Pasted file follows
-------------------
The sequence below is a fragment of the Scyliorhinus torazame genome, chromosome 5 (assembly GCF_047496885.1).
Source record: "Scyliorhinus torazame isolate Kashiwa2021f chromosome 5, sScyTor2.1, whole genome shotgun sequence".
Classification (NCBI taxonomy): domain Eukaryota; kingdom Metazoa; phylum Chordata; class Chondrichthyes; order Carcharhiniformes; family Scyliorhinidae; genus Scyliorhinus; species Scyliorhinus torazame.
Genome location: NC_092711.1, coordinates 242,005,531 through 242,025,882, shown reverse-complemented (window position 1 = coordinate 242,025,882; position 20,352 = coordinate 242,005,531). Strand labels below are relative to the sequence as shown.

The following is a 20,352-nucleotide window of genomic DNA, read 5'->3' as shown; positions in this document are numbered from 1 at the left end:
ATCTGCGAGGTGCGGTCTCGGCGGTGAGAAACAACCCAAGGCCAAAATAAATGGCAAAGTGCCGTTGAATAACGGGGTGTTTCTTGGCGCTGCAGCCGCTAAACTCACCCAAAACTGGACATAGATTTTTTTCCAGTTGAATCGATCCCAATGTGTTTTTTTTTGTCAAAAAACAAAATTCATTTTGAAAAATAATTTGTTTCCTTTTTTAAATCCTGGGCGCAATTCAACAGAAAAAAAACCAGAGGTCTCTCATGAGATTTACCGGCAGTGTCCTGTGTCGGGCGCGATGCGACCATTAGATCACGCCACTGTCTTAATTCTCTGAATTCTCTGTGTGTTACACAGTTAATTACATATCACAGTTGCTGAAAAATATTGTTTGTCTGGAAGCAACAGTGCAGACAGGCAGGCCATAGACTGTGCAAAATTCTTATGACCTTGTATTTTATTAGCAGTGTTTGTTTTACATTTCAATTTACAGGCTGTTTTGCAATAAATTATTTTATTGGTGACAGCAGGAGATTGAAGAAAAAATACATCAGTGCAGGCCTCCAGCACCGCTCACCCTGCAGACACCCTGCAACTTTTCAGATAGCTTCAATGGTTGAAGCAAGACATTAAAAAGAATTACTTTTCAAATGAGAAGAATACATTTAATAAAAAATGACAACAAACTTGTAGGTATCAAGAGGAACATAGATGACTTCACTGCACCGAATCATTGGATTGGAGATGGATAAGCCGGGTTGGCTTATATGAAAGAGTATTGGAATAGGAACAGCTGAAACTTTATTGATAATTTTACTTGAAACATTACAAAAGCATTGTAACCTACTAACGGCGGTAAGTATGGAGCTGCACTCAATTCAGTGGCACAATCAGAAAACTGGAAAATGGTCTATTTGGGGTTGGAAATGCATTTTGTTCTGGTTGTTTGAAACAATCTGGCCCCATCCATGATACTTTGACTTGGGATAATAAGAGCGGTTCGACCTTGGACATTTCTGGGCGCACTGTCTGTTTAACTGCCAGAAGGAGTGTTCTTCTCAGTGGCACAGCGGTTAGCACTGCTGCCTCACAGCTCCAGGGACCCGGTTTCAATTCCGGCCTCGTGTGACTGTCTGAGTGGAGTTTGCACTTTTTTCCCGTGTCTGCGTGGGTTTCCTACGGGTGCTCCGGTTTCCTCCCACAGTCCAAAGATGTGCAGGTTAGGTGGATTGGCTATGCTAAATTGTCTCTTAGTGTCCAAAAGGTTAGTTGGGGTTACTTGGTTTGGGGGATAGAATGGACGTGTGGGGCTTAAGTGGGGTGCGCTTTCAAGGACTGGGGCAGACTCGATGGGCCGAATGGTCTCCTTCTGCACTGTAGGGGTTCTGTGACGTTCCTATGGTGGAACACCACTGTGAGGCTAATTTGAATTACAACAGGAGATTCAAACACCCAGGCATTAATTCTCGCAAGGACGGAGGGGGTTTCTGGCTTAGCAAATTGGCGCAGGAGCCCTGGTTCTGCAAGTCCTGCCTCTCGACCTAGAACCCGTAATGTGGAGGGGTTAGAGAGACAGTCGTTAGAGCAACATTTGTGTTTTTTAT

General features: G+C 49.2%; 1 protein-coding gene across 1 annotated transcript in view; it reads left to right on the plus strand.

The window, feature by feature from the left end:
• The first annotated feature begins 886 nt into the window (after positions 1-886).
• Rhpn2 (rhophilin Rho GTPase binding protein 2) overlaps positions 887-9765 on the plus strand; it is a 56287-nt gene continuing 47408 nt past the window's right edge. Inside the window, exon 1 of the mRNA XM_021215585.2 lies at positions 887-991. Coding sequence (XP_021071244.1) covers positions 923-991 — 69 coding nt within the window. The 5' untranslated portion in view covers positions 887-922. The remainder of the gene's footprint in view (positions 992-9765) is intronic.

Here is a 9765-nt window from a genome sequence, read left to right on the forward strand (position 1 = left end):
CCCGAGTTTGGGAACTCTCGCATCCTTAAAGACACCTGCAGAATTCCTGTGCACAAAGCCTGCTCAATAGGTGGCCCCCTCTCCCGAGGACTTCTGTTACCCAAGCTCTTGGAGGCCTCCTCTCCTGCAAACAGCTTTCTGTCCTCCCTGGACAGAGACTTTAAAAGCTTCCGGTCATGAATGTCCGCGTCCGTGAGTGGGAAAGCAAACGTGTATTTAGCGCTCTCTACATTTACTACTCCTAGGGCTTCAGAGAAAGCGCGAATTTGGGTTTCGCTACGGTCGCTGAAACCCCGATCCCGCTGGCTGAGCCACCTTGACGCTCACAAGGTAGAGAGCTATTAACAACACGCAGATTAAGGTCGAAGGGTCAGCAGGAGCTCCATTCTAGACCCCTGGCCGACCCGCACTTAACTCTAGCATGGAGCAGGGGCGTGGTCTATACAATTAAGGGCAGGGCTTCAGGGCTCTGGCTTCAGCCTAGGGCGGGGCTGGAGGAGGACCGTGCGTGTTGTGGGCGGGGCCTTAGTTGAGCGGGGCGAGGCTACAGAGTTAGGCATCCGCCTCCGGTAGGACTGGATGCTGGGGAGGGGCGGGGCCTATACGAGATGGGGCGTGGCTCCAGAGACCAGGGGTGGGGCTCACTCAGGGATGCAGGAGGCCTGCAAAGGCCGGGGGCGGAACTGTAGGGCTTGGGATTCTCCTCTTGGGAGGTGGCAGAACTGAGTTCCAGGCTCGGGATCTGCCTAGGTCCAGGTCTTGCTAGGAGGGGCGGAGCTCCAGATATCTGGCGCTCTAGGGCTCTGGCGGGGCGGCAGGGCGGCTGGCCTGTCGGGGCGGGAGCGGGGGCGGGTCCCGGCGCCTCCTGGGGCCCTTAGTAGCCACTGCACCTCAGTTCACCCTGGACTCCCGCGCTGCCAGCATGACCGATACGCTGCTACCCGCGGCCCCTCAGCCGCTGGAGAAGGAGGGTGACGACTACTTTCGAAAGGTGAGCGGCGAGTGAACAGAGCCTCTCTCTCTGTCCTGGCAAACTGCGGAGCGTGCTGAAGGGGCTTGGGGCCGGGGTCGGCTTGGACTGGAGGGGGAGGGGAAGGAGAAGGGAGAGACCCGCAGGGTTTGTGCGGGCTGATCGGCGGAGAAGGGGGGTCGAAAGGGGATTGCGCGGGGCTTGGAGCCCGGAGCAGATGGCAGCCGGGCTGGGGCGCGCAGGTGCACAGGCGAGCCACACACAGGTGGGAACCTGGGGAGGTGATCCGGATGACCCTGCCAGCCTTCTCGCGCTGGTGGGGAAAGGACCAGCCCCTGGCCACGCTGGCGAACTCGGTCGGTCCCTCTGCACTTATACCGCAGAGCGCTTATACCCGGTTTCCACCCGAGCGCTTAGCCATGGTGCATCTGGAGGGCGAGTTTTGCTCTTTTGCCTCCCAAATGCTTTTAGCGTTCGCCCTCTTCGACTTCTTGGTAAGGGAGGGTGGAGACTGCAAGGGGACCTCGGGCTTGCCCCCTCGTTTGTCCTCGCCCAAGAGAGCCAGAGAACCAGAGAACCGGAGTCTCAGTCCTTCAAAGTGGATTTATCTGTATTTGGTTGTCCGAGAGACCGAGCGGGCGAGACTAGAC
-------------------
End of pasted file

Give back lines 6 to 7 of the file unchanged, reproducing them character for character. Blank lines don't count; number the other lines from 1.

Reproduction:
ATCTGCGAGGTGCGGTCTCGGCGGTGAGAAACAACCCAAGGCCAAAATAAATGGCAAAGTGCCGTTGAATAACGGGGTGTTTCTTGGCGCTGCAGCCGCTAAACTCACCCAAAACTGGACATAGATTTTTTTCCAGTTGAATCGATCCCAATGTGTTTTTTTTTGTCAAAAAACAAAATTCATTTTGAAAAATAATTTGTTTCCTTTTTTAAATCCTGGGCGCAATTCAACAGAAAAAAAACCAGAGGTCTCTCATGAGATTTACCGGCAGTGTCCTGTGTCGGGCGCGATGCGACCATTAGATCACGCCACTGTCTTAATTCTCTGAATTCTCTGTGTGTTACACAGTTAATTACATATCACAGTTGCTGAAAAATATTGTTTGTCTGGAAGCAACAGTGCAGACAGGCAGGCCATAGACTGTGCAAAATTCTTATGACCTTGTATTTTATTAGCAGTGTTTGTTTTACATTTCAATTTACAGGCTGTTTTGCAATAAATTATTTTATTGGTGACAGCAGGAGATTGAAGAAAAAATACATCAGTGCAGGCCTCCAGCACCGCTCACCCTGCAGACACCCTGCAACTTTTCAGATAGCTTCAATGGTTGAAGCAAGACATTAAAAAGAATTACTTTTCAAATGAGAAGAATACATTTAATAAAAAATGACAACAAACTTGTAGGTATCAAGAGGAACATAGATGACTTCACTGCACCGAATCATTGGATTGGAGATGGATAAGCCGGGTTGGCTTATATGAAAGAGTATTGGAATAGGAACAGCTGAAACTTTATTGATAATTTTACTTGAAACATTACAAAAGCATTGTAACCTACTAACGGCGGTAAGTATGGAGCTGCACTCAATTCAGTGGCACAATCAGAAAACTGGAAAATGGTCTATTTGGGGTTGGAAATGCATTTTGTTCTGGTTGTTTGAAACAATCTGGCCCCATCCATGATACTTTGACTTGGGATAATAAGAGCGGTTCGACCTTGGACATTTCTGGGCGCACTGTCTGTTTAACTGCCAGAAGGAGTGTTCTTCTCAGTGGCACAGCGGTTAGCACTGCTGCCTCACAGCTCCAGGGACCCGGTTTCAATTCCGGCCTCGTGTGACTGTCTGAGTGGAGTTTGCACTTTTTTCCCGTGTCTGCGTGGGTTTCCTACGGGTGCTCCGGTTTCCTCCCACAGTCCAAAGATGTGCAGGTTAGGTGGATTGGCTATGCTAAATTGTCTCTTAGTGTCCAAAAGGTTAGTTGGGGTTACTTGGTTTGGGGGATAGAATGGACGTGTGGGGCTTAAGTGGGGTGCGCTTTCAAGGACTGGGGCAGACTCGATGGGCCGAATGGTCTCCTTCTGCACTGTAGGGGTTCTGTGACGTTCCTATGGTGGAACACCACTGTGAGGCTAATTTGAATTACAACAGGAGATTCAAACACCCAGGCATTAATTCTCGCAAGGACGGAGGGGGTTTCTGGCTTAGCAAATTGGCGCAGGAGCCCTGGTTCTGCAAGTCCTGCCTCTCGACCTAGAACCCGTAATGTGGAGGGGTTAGAGAGACAGTCGTTAGAGCAACATTTGTGTTTTTTAT

General features: G+C 49.2%; 1 protein-coding gene across 1 annotated transcript in view; it reads left to right on the plus strand.